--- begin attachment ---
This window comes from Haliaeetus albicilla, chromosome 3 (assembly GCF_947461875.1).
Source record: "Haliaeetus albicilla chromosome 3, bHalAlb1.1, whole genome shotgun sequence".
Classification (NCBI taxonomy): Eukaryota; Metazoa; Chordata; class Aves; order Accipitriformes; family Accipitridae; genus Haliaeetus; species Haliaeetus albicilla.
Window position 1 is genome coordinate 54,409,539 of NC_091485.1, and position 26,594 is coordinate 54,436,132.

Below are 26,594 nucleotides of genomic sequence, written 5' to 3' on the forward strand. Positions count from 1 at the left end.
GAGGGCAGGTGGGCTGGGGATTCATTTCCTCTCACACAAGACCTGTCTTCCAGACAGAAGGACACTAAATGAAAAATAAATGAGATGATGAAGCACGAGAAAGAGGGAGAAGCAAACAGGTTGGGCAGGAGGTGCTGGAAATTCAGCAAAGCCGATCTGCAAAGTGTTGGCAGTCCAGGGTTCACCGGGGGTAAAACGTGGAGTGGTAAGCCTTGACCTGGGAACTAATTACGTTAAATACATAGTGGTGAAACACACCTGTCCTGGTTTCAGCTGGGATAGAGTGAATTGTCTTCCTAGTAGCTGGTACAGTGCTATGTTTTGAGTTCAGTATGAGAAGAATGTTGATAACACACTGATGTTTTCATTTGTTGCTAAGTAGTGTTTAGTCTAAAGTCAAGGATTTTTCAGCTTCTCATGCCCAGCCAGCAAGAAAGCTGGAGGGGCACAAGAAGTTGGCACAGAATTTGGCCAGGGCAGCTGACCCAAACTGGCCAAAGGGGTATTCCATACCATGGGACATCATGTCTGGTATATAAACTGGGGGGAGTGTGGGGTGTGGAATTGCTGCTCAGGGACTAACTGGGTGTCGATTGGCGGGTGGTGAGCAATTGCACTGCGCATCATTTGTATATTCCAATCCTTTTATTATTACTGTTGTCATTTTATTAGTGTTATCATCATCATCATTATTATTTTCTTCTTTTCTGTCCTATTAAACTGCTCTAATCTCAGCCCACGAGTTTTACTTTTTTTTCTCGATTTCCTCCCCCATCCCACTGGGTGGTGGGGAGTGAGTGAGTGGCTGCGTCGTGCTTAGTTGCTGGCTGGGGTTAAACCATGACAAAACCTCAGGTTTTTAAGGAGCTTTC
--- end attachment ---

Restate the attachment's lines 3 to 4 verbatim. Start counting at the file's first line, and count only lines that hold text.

Classification (NCBI taxonomy): Eukaryota; Metazoa; Chordata; class Aves; order Accipitriformes; family Accipitridae; genus Haliaeetus; species Haliaeetus albicilla.
Window position 1 is genome coordinate 54,409,539 of NC_091485.1, and position 26,594 is coordinate 54,436,132.